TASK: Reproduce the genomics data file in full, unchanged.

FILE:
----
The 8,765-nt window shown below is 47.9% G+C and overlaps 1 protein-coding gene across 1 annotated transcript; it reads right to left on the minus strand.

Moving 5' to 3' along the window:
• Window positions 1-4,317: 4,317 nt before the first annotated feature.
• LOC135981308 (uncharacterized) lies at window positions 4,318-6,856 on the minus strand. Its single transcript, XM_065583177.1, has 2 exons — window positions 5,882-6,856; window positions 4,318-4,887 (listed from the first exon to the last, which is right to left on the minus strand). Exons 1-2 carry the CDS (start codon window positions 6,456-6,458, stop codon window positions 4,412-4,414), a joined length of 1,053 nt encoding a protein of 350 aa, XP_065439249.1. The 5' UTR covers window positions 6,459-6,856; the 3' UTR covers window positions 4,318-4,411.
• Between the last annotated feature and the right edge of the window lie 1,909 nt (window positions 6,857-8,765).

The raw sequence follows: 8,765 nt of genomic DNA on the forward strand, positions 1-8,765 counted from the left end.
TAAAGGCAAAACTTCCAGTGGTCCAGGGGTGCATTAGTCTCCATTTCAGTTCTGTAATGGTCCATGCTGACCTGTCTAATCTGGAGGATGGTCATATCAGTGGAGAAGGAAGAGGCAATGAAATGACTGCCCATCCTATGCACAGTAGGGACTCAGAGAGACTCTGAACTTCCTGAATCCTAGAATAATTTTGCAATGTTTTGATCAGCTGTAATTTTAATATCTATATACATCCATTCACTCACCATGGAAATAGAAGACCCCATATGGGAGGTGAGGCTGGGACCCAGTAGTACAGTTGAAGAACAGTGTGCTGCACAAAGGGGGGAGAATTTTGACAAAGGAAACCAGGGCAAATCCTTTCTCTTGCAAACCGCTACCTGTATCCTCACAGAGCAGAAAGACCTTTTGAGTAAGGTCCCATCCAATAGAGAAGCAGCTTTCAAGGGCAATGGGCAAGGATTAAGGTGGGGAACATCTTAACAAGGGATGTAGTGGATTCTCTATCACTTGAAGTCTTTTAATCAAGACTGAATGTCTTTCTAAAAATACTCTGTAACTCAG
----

The 8,765-nt window shown below is 47.9% G+C and overlaps 1 protein-coding gene across 1 annotated transcript; it reads right to left on the minus strand.

Moving 5' to 3' along the window:
• Window positions 1-4,317: 4,317 nt before the first annotated feature.
• LOC135981308 (uncharacterized) lies at window positions 4,318-6,856 on the minus strand. Its single transcript, XM_065583177.1, has 2 exons — window positions 5,882-6,856; window positions 4,318-4,887 (listed from the first exon to the last, which is right to left on the minus strand). Exons 1-2 carry the CDS (start codon window positions 6,456-6,458, stop codon window positions 4,412-4,414), a joined length of 1,053 nt encoding a protein of 350 aa, XP_065439249.1. The 5' UTR covers window positions 6,459-6,856; the 3' UTR covers window positions 4,318-4,411.
• Between the last annotated feature and the right edge of the window lie 1,909 nt (window positions 6,857-8,765).

The raw sequence follows: 8,765 nt of genomic DNA on the forward strand, positions 1-8,765 counted from the left end.
TAAAGGCAAAACTTCCAGTGGTCCAGGGGTGCATTAGTCTCCATTTCAGTTCTGTAATGGTCCATGCTGACCTGTCTAATCTGGAGGATGGTCATATCAGTGGAGAAGGAAGAGGCAATGAAATGACTGCCCATCCTATGCACAGTAGGGACTCAGAGAGACTCTGAACTTCCTGAATCCTAGAATAATTTTGCAATGTTTTGATCAGCTGTAATTTTAATATCTATATACATCCATTCACTCACCATGGAAATAGAAGACCCCATATGGGAGGTGAGGCTGGGACCCAGTAGTACAGTTGAAGAACAGTGTGCTGCACAAAGGGGGGAGAATTTTGACAAAGGAAACCAGGGCAAATCCTTTCTCTTGCAAACCGCTACCTGTATCCTCACAGAGCAGAAAGACCTTTTGAGTAAGGTCCCATCCAATAGAGAAGCAGCTTTCAAGGGCAATGGGCAAGGATTAAGGTGGGGAACATCTTAACAAGGGATGTAGTGGATTCTCTATCACTTGAAGTCTTTTAATCAAGACTGAATGTCTTTCTAAAAATACTCTGTAACTCAG